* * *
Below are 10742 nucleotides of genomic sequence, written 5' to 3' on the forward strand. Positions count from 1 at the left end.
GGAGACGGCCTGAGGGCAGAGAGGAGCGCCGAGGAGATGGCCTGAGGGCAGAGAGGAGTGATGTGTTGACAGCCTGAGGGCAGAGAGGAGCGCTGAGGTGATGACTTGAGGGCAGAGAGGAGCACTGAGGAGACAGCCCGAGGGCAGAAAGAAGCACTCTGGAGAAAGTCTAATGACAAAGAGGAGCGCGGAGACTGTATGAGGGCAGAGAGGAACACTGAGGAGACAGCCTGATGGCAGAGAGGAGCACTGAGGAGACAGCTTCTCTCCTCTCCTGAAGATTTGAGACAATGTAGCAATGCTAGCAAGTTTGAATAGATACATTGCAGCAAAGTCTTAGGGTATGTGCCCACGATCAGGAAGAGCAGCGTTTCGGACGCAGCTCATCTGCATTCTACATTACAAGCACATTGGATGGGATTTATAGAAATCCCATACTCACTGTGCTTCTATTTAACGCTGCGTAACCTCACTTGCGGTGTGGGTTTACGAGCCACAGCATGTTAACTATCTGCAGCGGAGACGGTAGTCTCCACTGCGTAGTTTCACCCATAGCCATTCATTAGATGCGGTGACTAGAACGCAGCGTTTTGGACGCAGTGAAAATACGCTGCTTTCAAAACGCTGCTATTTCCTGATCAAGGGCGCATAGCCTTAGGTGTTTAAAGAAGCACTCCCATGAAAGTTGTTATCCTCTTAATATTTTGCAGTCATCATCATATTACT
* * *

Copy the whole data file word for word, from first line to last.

Below are 10742 nucleotides of genomic sequence, written 5' to 3' on the forward strand. Positions count from 1 at the left end.
GGAGACGGCCTGAGGGCAGAGAGGAGCGCCGAGGAGATGGCCTGAGGGCAGAGAGGAGTGATGTGTTGACAGCCTGAGGGCAGAGAGGAGCGCTGAGGTGATGACTTGAGGGCAGAGAGGAGCACTGAGGAGACAGCCCGAGGGCAGAAAGAAGCACTCTGGAGAAAGTCTAATGACAAAGAGGAGCGCGGAGACTGTATGAGGGCAGAGAGGAACACTGAGGAGACAGCCTGATGGCAGAGAGGAGCACTGAGGAGACAGCTTCTCTCCTCTCCTGAAGATTTGAGACAATGTAGCAATGCTAGCAAGTTTGAATAGATACATTGCAGCAAAGTCTTAGGGTATGTGCCCACGATCAGGAAGAGCAGCGTTTCGGACGCAGCTCATCTGCATTCTACATTACAAGCACATTGGATGGGATTTATAGAAATCCCATACTCACTGTGCTTCTATTTAACGCTGCGTAACCTCACTTGCGGTGTGGGTTTACGAGCCACAGCATGTTAACTATCTGCAGCGGAGACGGTAGTCTCCACTGCGTAGTTTCACCCATAGCCATTCATTAGATGCGGTGACTAGAACGCAGCGTTTTGGACGCAGTGAAAATACGCTGCTTTCAAAACGCTGCTATTTCCTGATCAAGGGCGCATAGCCTTAGGTGTTTAAAGAAGCACTCCCATGAAAGTTGTTATCCTCTTAATATTTTGCAGTCATCATCATATTACT